Provost Jasken Sends Email to Adjuncts, Warns of Drawbacks of Unionization

As Adjunct unionization attempts continue, the administration has again decided to speak to the issue. Provost Jasken sent an email to the adjunct faculty today regarding unionization attempts, and in it attempted to warn adjunct faculty about the dangers of unionization.

In the email, Jasken first discusses a variety of orientation and training events that the school has hosted. She also announced that the new Associate Dean of Faculty Development, Wendy Morris, was working with faculty on a number of further training sessions, and that “we are making clear progress in ensuring adjunct faculty have access to a range of robust professional development opportunities.”

Jasken then acknowledged concerns about employee pay, stating that “Unfortunately, the budget realities of the last few years have made it impossible for any faculty or staff constituency to receive raises.” She acknowledged that due to this, it was understandable that adjuncts might look to unionize. However, in the following paragraphs, Jasken warned that unionization has a number of drawbacks that she urged adjuncts to take into consideration.

“Given this financial backdrop, I do understand the temptation to look to an outside group to serve as your advocate.” Wrote Jasken, “At the same time, it is important to be aware that union representation often comes at significant cost and loss of freedom to those who elect to join.”

She then went on to discuss the facts of SEIU (the union with which the adjuncts have been in talks), noting that its stature as a national union that encompasses not only faculty, but nurses, hospital staff, security guards and other assorted service industry workers. She also made a number of claims about how unions can take advantage of their members.

“Once the union begins to engage with the administration in negotiations, it is also important to note that they do not have to represent you to your liking and, in fact, can legally refuse to process your grievance if they do not believe it is worth the effort,” wrote Jasken.

It was also stated that, “The majority of today’s unionized employees never voted to become unionized, but must still pay dues or be fired from their jobs.” She ended the email by saying that she simply desired to present adjunct faculty with facts about unions “so that you have the fullest picture possible,” and that she hoped to continue working with adjuncts to improve their experience at McDaniel.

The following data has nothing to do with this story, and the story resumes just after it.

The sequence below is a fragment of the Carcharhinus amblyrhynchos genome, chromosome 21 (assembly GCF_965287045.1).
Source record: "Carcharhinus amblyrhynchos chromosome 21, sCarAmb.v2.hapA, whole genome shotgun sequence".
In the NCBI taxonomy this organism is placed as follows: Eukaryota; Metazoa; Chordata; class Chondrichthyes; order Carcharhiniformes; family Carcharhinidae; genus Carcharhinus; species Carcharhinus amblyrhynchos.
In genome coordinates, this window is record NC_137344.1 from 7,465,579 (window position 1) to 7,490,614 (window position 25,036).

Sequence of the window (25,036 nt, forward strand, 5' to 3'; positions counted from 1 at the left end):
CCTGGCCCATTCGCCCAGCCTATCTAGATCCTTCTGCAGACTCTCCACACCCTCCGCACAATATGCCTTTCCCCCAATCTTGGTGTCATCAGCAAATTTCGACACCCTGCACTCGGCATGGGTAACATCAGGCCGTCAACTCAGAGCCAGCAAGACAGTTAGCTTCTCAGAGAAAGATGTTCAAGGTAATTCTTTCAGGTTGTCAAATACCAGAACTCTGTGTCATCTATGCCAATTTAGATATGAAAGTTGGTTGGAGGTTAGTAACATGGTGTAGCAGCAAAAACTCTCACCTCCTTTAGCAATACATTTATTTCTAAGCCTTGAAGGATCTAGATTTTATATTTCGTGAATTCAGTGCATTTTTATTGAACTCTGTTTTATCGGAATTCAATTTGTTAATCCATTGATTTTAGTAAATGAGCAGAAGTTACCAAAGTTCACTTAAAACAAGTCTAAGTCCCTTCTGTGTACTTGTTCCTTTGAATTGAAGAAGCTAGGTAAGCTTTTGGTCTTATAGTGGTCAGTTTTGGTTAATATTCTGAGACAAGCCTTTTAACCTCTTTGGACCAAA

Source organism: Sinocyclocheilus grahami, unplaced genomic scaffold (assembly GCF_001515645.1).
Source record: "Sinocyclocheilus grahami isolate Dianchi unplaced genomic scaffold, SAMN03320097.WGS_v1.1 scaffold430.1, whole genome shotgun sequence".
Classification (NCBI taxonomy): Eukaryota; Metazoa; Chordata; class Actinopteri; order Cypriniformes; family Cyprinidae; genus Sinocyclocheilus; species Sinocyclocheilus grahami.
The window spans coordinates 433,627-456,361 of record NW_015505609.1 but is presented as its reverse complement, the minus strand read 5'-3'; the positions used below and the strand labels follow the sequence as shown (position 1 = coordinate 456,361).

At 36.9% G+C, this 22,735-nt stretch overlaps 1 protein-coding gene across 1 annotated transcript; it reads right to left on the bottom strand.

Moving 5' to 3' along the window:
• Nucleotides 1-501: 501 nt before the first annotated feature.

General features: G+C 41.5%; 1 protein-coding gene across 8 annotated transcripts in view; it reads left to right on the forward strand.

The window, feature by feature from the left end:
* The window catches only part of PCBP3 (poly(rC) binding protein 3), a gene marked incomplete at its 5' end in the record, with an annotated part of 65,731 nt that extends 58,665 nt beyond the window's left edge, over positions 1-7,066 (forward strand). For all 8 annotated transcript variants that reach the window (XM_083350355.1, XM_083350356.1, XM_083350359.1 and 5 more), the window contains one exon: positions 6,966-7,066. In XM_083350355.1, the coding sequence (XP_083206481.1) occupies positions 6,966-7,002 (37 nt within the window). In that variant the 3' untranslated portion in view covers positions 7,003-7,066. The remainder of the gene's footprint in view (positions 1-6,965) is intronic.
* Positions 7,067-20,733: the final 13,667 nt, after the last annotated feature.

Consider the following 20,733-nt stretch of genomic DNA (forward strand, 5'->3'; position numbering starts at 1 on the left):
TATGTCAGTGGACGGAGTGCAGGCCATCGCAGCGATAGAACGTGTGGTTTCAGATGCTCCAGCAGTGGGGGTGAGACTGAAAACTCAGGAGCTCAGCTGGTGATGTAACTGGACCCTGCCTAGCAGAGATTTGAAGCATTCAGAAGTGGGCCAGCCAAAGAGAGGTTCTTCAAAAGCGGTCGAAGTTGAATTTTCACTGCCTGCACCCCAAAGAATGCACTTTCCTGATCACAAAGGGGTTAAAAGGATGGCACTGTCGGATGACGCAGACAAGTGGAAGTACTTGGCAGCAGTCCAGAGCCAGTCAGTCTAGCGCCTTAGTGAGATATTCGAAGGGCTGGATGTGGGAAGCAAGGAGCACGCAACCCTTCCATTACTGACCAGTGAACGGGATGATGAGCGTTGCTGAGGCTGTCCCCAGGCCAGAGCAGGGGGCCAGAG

The Progressive Student Union, which has been advocating for adjunct unionization in the recent months, issued a response to the email, arguing that the claims made by Jasken were spurious and misleading, and that the administration had failed to maintain the neutrality asked of them in a recent petition.

“Our adjuncts have never been truly respected by our administration, and this letter reflects that,” the organization stated, “the student body will not tolerate this blatant attempt at union-busting, and we will not back down in our support of our adjuncts’ right to organize and, if they choose, to unionize.  We stand in our solidarity with our adjuncts.”

Adjunct Professors Adam Schneider and Bob Seidel were less worried regarding the email.

“Much more important is the working and learning conditions on campus, that’s where the focus needs to be,” said Schneider, “and among the people that we’ve been talking to today and over the past weeks the topic has been how do we improve that?”

Seidel also noted that the process on a whole had been a largely positive experience, and that “it’s broadened my experience here, and I already feel like more a part of the community, and look forward to that becoming a more complete experience.”